The Registered Financial Planners (RFP) Philippines is an independent self-regulatory professional organization offering education and membership in the financial planning field. Its mission is to promote professionalism in practice of financial planning. (Source: http://www.rfp.ph/)

They offer the Registered Financial Planner (RFP) Program to individuals who want to acquire the expertise necessary to be a practitioner in the personal financial planning industry. It also aims to enhance your knowledge and build on the experience you already have in the financial services industry and broaden your opportunities by networking with other financial service professionals.

After knowing all these, I thought that it would be a good opportunity for me to expand my financial knowledge by taking this program. Not only will it help me achieve my financial goals (hopefully) but also help others by promoting financial literacy.

The RFP Program is good for 8 weeks (8 consecutive Saturdays). Application for Batch 42 was ongoing when we attended the info-session and Mr. Ong offered an exclusive special discount for us. The fee for this program is a little expensive but I know it’s worth an investment in education.

rfp 

I’m very interested to join RFP but due to having limited funds and considering other priorities, I wasn’t able to join Batch 42 which started yesterday. But I’m not closing my doors to this opportunity. If the right time comes, I will definitely join RFP and I will be honored to be called “Registered Financial Planner” with the suffix RFP attached to my name. 🙂

Credits: RFP Philippines

By Janice

Certified WAHM l
Licensed Financial Advisor & Professional Teacher l
Financial Literacy Advocate l
Founder of www.pinayinvestor.com

5 replies on “Am I ready to become a Registered Financial Planner (RFP)?”

I agree with the statement “some people wait for financial crisis to happen before creating a financial plan”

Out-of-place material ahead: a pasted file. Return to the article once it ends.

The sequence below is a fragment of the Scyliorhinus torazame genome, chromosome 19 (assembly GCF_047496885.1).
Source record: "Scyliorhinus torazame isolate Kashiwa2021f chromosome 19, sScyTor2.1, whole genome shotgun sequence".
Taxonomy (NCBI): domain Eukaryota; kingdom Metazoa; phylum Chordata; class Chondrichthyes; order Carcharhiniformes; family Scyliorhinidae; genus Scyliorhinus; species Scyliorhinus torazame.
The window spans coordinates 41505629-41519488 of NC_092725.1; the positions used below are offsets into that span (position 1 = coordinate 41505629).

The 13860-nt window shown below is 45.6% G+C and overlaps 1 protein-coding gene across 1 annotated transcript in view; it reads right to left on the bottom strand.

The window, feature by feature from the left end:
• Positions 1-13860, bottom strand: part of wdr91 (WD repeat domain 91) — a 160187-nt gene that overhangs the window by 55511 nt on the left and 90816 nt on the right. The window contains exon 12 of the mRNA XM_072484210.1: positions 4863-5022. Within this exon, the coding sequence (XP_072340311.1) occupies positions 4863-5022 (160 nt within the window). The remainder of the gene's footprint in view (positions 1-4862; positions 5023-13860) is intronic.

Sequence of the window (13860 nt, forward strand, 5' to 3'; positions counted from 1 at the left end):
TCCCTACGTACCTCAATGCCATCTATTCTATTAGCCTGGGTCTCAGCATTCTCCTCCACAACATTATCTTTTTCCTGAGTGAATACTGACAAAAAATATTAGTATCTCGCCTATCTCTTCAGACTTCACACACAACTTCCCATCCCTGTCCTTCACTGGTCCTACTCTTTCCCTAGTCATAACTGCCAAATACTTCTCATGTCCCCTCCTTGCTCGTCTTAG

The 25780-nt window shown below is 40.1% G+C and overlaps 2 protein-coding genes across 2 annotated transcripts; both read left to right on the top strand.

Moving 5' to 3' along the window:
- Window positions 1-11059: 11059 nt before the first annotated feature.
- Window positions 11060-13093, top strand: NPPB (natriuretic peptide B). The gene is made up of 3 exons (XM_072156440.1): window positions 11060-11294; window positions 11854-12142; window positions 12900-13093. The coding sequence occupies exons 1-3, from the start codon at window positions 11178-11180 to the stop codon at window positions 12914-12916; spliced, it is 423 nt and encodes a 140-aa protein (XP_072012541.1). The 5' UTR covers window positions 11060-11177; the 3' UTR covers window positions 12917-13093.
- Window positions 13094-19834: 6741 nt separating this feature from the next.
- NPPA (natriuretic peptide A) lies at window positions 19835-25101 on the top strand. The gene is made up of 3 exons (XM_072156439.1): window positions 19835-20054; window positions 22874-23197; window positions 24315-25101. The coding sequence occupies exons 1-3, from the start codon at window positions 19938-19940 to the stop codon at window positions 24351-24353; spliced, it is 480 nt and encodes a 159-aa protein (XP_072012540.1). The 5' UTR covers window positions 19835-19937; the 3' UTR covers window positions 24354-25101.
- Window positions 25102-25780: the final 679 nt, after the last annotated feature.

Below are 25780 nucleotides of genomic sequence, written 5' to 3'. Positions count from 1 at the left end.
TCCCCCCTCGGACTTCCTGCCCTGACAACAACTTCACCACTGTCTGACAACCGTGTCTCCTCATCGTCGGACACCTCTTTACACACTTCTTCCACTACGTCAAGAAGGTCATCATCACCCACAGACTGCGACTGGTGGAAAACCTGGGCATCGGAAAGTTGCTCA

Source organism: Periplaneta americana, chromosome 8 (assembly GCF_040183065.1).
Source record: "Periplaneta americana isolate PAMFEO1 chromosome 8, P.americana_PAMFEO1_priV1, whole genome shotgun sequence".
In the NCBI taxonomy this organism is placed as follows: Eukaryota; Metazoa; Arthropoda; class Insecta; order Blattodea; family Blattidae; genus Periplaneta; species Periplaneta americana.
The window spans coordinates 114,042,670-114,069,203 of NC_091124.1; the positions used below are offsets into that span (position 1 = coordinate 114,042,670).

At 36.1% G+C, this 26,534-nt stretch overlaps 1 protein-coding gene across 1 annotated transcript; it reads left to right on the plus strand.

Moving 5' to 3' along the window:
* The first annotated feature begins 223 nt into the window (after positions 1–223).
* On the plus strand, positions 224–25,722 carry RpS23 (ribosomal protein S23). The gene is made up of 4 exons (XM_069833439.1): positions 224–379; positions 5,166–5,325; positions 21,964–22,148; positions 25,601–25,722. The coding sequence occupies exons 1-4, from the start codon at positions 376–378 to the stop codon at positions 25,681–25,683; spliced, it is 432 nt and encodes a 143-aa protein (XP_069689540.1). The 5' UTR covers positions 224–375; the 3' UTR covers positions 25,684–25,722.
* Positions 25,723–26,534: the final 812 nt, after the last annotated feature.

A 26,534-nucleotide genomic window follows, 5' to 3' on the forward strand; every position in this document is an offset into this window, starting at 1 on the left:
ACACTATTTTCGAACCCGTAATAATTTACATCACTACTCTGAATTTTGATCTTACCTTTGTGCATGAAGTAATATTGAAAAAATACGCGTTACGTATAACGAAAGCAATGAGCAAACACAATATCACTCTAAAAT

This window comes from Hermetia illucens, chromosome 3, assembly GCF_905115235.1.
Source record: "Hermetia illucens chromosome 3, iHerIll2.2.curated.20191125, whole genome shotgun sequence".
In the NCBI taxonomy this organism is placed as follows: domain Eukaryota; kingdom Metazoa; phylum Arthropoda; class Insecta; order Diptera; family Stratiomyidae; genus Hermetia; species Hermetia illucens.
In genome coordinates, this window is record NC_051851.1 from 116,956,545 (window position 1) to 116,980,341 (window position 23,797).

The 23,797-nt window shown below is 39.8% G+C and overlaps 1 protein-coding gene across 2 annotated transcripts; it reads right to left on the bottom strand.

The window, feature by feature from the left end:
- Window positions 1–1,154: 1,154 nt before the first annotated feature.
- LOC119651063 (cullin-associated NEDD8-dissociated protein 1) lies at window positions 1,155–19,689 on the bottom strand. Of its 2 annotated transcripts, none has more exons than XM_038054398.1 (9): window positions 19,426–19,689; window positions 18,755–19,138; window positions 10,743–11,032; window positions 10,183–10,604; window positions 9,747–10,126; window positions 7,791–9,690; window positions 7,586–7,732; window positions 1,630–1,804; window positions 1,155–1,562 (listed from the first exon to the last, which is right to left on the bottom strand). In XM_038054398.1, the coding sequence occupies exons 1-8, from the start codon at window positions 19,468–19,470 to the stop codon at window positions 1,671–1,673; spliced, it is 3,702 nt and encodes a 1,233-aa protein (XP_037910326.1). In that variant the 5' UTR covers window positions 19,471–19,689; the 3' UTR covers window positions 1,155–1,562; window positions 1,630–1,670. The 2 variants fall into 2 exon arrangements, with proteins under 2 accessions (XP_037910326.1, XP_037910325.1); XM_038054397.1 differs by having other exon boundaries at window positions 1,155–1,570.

– in reality we always learn a lesson first. Sometimes those lessons are expensive and or learning things in hard way.

But in the other hand we can do better in life if we have ” DEFINITE GOAL”, you have the BURNING DESIRE to TAKE ACTION to reach your “DEFINITE GOAL” (keywords, I’ve learned from the book Think and Grow Rich by Napoleon Hill)

Some other books said “SOFT SPOT” a DREAM OR GOAL. Example: someday I want to feed the street children, i really wanted to help them.

Talking about RFP- I’ve been thinking about this too. Good that you wrote and article about this. Now I have the company to talk to or inquire when I decided to be RFP.

Hi PhilippineAnswers, thanks for sharing your thoughts on this. Very well said…

Who knows, we become classmates when we pursue RFP. 🙂

28 October 2015

Hi Ms. Janice,

I hope that you have had the opportunity to become a RFP !

I just read a column in the Inquirer.net by Mr. Henry Ong and wanted to respond to him but all of my email attempts failed. Maybe you can help. This is what I wrote:

Mr. Ong,

Your response to the OFW who was wanting to save for retirement was excellent. It is great that the OFW is thinking about and will hopefully be able to save and invest some money with a retirement goal in mind.